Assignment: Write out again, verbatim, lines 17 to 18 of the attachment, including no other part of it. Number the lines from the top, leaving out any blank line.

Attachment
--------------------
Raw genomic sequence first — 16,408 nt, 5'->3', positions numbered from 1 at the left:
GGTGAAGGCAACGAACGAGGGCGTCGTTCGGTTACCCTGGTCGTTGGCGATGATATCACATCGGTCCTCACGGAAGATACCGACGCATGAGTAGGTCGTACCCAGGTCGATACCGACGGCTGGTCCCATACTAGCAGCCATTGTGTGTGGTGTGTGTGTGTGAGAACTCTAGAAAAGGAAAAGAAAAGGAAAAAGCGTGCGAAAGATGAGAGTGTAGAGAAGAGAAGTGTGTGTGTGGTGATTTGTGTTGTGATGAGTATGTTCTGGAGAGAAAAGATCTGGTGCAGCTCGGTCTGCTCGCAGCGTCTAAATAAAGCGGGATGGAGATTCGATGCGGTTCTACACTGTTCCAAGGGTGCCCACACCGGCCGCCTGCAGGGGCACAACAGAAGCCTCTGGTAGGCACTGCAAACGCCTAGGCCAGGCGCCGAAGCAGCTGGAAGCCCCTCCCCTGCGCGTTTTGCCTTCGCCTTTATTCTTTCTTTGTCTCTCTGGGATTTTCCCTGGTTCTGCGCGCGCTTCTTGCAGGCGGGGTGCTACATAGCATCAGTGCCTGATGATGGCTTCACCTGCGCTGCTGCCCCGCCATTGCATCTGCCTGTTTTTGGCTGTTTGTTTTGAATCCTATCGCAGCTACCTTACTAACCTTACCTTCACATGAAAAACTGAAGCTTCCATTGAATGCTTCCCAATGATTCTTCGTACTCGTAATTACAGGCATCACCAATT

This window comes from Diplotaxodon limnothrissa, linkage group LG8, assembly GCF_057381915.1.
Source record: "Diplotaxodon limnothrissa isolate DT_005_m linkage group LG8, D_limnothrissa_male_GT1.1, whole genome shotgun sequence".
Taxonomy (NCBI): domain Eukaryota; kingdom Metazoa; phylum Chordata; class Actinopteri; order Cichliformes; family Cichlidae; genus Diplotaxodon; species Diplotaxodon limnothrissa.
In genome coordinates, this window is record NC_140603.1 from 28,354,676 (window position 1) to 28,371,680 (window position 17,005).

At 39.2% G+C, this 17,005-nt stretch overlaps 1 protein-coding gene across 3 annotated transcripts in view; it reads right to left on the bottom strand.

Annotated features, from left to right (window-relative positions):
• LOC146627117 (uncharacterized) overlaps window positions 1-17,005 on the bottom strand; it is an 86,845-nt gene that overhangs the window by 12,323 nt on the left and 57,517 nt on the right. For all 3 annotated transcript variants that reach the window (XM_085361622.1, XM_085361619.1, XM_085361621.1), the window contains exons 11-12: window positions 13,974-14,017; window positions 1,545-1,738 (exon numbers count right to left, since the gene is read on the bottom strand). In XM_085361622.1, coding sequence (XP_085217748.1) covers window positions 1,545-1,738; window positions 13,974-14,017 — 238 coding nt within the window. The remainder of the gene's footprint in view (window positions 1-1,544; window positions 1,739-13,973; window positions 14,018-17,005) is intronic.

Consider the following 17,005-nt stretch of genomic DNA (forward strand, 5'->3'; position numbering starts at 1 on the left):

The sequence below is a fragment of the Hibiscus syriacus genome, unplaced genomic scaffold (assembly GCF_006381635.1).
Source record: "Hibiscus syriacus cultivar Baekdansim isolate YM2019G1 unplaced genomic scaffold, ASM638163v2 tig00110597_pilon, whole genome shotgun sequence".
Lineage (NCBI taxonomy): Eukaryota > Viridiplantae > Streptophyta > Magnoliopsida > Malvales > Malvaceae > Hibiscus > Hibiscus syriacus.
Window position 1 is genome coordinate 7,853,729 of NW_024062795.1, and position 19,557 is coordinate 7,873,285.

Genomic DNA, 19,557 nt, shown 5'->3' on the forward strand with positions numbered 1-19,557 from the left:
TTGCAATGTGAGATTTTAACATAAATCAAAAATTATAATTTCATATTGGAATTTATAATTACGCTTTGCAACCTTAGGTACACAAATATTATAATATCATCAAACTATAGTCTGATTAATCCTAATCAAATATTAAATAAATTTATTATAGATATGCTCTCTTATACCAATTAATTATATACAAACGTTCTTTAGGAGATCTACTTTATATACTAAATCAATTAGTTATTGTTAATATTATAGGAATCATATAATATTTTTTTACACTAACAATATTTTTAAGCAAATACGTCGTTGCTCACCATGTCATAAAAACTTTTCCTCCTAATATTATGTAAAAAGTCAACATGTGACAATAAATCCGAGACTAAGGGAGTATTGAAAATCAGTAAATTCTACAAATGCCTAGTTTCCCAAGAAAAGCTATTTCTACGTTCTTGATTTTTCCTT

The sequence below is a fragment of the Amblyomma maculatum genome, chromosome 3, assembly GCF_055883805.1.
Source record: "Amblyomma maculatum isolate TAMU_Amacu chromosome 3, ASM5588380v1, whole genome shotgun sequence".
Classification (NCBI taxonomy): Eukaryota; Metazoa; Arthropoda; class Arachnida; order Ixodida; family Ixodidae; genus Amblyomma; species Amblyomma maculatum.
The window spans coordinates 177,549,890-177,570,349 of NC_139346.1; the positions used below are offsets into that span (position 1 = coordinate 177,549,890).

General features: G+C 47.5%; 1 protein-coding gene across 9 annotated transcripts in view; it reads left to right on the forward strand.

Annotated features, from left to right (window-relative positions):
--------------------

The sequence below is a fragment of the Amblyomma maculatum genome, chromosome 3, assembly GCF_055883805.1.
Source record: "Amblyomma maculatum isolate TAMU_Amacu chromosome 3, ASM5588380v1, whole genome shotgun sequence".